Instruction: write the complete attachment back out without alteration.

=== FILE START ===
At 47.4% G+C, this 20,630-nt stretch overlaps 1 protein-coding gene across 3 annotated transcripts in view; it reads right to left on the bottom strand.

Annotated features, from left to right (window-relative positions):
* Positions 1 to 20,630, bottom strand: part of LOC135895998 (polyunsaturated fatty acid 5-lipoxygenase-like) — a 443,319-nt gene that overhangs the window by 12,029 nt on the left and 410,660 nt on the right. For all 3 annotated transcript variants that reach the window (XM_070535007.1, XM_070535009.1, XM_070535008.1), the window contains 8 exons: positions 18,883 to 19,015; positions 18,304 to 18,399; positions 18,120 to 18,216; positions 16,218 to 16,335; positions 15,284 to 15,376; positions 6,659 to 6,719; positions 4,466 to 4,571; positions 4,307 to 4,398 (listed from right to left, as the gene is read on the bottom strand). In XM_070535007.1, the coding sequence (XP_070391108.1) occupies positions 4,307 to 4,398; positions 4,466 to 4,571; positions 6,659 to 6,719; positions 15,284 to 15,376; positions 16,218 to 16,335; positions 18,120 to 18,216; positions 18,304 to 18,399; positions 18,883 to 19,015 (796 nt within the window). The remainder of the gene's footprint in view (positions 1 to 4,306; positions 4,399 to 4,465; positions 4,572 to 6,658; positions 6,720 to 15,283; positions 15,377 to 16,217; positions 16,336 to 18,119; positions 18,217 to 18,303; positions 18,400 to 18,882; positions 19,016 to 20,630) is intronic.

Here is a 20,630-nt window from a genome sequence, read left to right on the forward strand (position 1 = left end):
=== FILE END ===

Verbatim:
At 47.4% G+C, this 20,630-nt stretch overlaps 1 protein-coding gene across 3 annotated transcripts in view; it reads right to left on the bottom strand.

Annotated features, from left to right (window-relative positions):
* Positions 1 to 20,630, bottom strand: part of LOC135895998 (polyunsaturated fatty acid 5-lipoxygenase-like) — a 443,319-nt gene that overhangs the window by 12,029 nt on the left and 410,660 nt on the right. For all 3 annotated transcript variants that reach the window (XM_070535007.1, XM_070535009.1, XM_070535008.1), the window contains 8 exons: positions 18,883 to 19,015; positions 18,304 to 18,399; positions 18,120 to 18,216; positions 16,218 to 16,335; positions 15,284 to 15,376; positions 6,659 to 6,719; positions 4,466 to 4,571; positions 4,307 to 4,398 (listed from right to left, as the gene is read on the bottom strand). In XM_070535007.1, the coding sequence (XP_070391108.1) occupies positions 4,307 to 4,398; positions 4,466 to 4,571; positions 6,659 to 6,719; positions 15,284 to 15,376; positions 16,218 to 16,335; positions 18,120 to 18,216; positions 18,304 to 18,399; positions 18,883 to 19,015 (796 nt within the window). The remainder of the gene's footprint in view (positions 1 to 4,306; positions 4,399 to 4,465; positions 4,572 to 6,658; positions 6,720 to 15,283; positions 15,377 to 16,217; positions 16,336 to 18,119; positions 18,217 to 18,303; positions 18,400 to 18,882; positions 19,016 to 20,630) is intronic.

Here is a 20,630-nt window from a genome sequence, read left to right on the forward strand (position 1 = left end):